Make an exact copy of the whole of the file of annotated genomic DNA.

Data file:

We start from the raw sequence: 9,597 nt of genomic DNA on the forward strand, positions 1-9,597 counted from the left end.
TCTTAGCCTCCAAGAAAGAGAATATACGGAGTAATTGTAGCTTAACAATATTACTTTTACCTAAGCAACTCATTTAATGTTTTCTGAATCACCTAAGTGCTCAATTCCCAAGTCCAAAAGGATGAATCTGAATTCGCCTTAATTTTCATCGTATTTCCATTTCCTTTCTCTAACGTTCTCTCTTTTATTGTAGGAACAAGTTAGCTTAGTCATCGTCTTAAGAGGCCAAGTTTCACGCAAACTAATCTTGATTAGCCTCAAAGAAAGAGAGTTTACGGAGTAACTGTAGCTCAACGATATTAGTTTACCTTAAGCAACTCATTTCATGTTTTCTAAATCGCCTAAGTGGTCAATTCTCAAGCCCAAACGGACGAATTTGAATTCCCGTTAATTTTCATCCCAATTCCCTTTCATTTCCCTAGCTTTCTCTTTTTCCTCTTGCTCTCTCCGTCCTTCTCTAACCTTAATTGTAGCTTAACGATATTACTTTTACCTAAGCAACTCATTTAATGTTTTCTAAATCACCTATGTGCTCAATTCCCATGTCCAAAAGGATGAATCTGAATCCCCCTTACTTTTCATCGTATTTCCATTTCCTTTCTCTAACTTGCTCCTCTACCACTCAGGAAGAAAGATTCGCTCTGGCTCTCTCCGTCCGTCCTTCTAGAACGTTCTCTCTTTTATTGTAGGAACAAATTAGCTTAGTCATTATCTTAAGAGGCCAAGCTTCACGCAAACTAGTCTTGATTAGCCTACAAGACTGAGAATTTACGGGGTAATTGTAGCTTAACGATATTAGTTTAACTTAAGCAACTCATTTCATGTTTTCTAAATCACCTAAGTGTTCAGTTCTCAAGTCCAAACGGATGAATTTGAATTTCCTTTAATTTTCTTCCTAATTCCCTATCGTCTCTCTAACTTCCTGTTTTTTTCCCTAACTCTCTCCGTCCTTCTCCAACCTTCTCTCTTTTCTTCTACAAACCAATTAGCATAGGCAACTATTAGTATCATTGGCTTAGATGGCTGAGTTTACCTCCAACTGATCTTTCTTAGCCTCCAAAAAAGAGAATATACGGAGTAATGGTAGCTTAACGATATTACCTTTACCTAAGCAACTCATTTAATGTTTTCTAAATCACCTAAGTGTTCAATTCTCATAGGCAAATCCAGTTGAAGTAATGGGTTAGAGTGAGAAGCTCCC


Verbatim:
We start from the raw sequence: 9,597 nt of genomic DNA on the forward strand, positions 1-9,597 counted from the left end.
TCTTAGCCTCCAAGAAAGAGAATATACGGAGTAATTGTAGCTTAACAATATTACTTTTACCTAAGCAACTCATTTAATGTTTTCTGAATCACCTAAGTGCTCAATTCCCAAGTCCAAAAGGATGAATCTGAATTCGCCTTAATTTTCATCGTATTTCCATTTCCTTTCTCTAACGTTCTCTCTTTTATTGTAGGAACAAGTTAGCTTAGTCATCGTCTTAAGAGGCCAAGTTTCACGCAAACTAATCTTGATTAGCCTCAAAGAAAGAGAGTTTACGGAGTAACTGTAGCTCAACGATATTAGTTTACCTTAAGCAACTCATTTCATGTTTTCTAAATCGCCTAAGTGGTCAATTCTCAAGCCCAAACGGACGAATTTGAATTCCCGTTAATTTTCATCCCAATTCCCTTTCATTTCCCTAGCTTTCTCTTTTTCCTCTTGCTCTCTCCGTCCTTCTCTAACCTTAATTGTAGCTTAACGATATTACTTTTACCTAAGCAACTCATTTAATGTTTTCTAAATCACCTATGTGCTCAATTCCCATGTCCAAAAGGATGAATCTGAATCCCCCTTACTTTTCATCGTATTTCCATTTCCTTTCTCTAACTTGCTCCTCTACCACTCAGGAAGAAAGATTCGCTCTGGCTCTCTCCGTCCGTCCTTCTAGAACGTTCTCTCTTTTATTGTAGGAACAAATTAGCTTAGTCATTATCTTAAGAGGCCAAGCTTCACGCAAACTAGTCTTGATTAGCCTACAAGACTGAGAATTTACGGGGTAATTGTAGCTTAACGATATTAGTTTAACTTAAGCAACTCATTTCATGTTTTCTAAATCACCTAAGTGTTCAGTTCTCAAGTCCAAACGGATGAATTTGAATTTCCTTTAATTTTCTTCCTAATTCCCTATCGTCTCTCTAACTTCCTGTTTTTTTCCCTAACTCTCTCCGTCCTTCTCCAACCTTCTCTCTTTTCTTCTACAAACCAATTAGCATAGGCAACTATTAGTATCATTGGCTTAGATGGCTGAGTTTACCTCCAACTGATCTTTCTTAGCCTCCAAAAAAGAGAATATACGGAGTAATGGTAGCTTAACGATATTACCTTTACCTAAGCAACTCATTTAATGTTTTCTAAATCACCTAAGTGTTCAATTCTCATAGGCAAATCCAGTTGAAGTAATGGGTTAGAGTGAGAAGCTCCC